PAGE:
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FT 1000: Europe’s Fastest Growing Companies




The latest annual ranking of businesses by revenue growth. Explore the 2021 list here — the full report including in-depth analysis and case studies will be published on March 22

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EU plans digital vaccine passports to boost travel




Brussels is to propose a personal electronic coronavirus vaccination certificate in an effort to boost travel around the EU once the bloc’s sluggish immunisation drive gathers pace.

Ursula von der Leyen, European Commission president, said on Monday the planned “Digital Green Pass” would provide proof of inoculation, test results of those not yet jabbed, and information on the holder’s recovery if they had previously had the disease.

“The Digital Green Pass should facilitate Europeans‘ lives,” von der Leyen wrote in a tweet on Monday. “The aim is to gradually enable them to move safely in the European Union or abroad — for work or tourism.”

The plan, expected to be outlined this month, is a response to a push by Greece and some other EU member states to introduce EU “vaccination passports” to help revive the region’s devastated travel industry and wider economy. 

But the commission’s proposed measures will be closely scrutinised over concerns including privacy, the chance that even inoculated people can spread Covid-19, and possible discrimination against those who have not had the opportunity to be immunised.

In an immediate sign of potential opposition, Sophie Wilmès, Belgium’s foreign minister, raised concerns about the plan. She said that while the idea of a standardised European digital document to gather the details outlined by von der Leyen was a good one, the decision to style it a “pass” was “confusing”. 

“For Belgium, there is no question of linking vaccination to the freedom of movement around Europe,” Wilmès wrote in a tweet. “Respect for the principle of non-discrimination is more fundamental than ever since vaccination is not compulsory and access to the vaccine is not yet generalised.”

The travel sector tentatively welcomed the news of Europe-wide vaccine certification as a way to rebuild confidence ahead of the crucial summer season, but warned that regular and rapid testing was a more efficient and immediate way to allow the industry to restart.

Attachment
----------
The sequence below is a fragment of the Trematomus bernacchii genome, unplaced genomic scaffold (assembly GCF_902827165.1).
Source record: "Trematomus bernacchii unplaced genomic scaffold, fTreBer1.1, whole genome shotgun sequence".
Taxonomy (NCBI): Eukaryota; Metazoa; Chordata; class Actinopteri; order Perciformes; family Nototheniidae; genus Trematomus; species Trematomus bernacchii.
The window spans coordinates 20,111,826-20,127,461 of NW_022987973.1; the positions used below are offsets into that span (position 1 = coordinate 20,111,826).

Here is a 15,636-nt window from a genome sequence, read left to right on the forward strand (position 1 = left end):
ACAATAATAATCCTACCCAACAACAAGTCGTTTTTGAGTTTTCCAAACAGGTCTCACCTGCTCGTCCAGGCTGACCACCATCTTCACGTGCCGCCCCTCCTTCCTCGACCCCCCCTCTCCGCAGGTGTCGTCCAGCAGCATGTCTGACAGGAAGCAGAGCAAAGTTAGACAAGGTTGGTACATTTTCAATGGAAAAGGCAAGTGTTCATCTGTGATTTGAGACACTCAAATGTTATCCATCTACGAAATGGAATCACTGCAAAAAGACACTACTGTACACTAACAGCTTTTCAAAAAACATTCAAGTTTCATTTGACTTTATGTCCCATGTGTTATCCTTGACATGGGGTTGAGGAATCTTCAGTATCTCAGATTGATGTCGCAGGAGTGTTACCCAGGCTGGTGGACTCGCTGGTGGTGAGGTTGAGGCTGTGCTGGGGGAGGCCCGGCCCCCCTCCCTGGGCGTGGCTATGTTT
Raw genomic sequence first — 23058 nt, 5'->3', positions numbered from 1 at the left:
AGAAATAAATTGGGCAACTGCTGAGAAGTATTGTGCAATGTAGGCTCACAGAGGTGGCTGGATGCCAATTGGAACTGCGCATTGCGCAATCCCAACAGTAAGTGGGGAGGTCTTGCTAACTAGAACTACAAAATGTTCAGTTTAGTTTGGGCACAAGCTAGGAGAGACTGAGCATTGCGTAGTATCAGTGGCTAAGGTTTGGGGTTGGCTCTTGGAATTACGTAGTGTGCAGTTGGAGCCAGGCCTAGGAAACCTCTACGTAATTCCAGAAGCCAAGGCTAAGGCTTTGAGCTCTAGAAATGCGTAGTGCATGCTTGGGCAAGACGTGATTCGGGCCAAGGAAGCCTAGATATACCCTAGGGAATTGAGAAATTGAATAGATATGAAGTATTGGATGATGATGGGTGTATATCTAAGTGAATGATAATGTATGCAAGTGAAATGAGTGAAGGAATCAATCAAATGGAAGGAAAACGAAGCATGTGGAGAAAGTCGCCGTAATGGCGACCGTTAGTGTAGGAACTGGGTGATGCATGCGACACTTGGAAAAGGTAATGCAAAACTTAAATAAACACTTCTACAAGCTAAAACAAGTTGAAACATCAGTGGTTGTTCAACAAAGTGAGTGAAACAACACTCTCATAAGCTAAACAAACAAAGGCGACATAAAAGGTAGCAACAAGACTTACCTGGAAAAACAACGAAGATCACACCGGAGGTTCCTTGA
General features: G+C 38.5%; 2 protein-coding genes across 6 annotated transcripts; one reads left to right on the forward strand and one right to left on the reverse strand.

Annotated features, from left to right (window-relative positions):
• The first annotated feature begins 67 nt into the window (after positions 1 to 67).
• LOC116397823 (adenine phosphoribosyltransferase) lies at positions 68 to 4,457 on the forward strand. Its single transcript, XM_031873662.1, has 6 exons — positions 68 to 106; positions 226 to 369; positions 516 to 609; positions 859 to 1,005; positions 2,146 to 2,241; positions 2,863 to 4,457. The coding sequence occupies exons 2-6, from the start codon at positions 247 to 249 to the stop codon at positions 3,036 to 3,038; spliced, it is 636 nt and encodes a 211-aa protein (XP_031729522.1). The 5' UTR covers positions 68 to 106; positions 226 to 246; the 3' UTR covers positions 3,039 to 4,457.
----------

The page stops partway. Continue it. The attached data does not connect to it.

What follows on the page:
Fritz Joussen, chief executive of Tui, Europe’s largest tour operator, said “with a uniform EU certificate, politicians can now create an important basis for summer travel”. But he added that testing remained “the second important building block for safe holidays” while large numbers of Europeans awaited a jab.

Marco Corradino, chief executive of online travel agent, said he feared the infrastructure needed would not be ready in time for the summer season: “It will not work . . . at EU level because it is too complicated and would not be in place by June.”

He suggested that bilateral deals, such as the one agreed between Greece and Israel in February to allow vaccinated citizens to travel without the need to show a negative test result, had more potential.

Vaccine passport sceptics argue it would be unfair to restrict people’s travel rights simply because they are still waiting for their turn to be jabbed. 

Gloria Guevara, CEO of the World Travel and Tourism Council, said it was important not to discriminate against less advanced countries and younger travellers, or those who simply cannot or choose not to be vaccinated. “Future travel is about a combination of measures such as comprehensive testing, mask-wearing, enhanced health and hygiene protocols as well as digital passes for specific journeys,” she added.

A European Commission target to vaccinate 70 per cent of the bloc’s 446m residents by September means many people are likely to go through summer unimmunised.

While some countries around the world have long required visitors to be vaccinated against infectious diseases such as yellow fever, a crucial difference with coronavirus is that those inoculations are available to travellers on demand. 

Questions also remain about the risk of people who have already been vaccinated passing on coronavirus if they contract the disease.


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EU must prepare for ‘era of pandemics’, von der Leyen says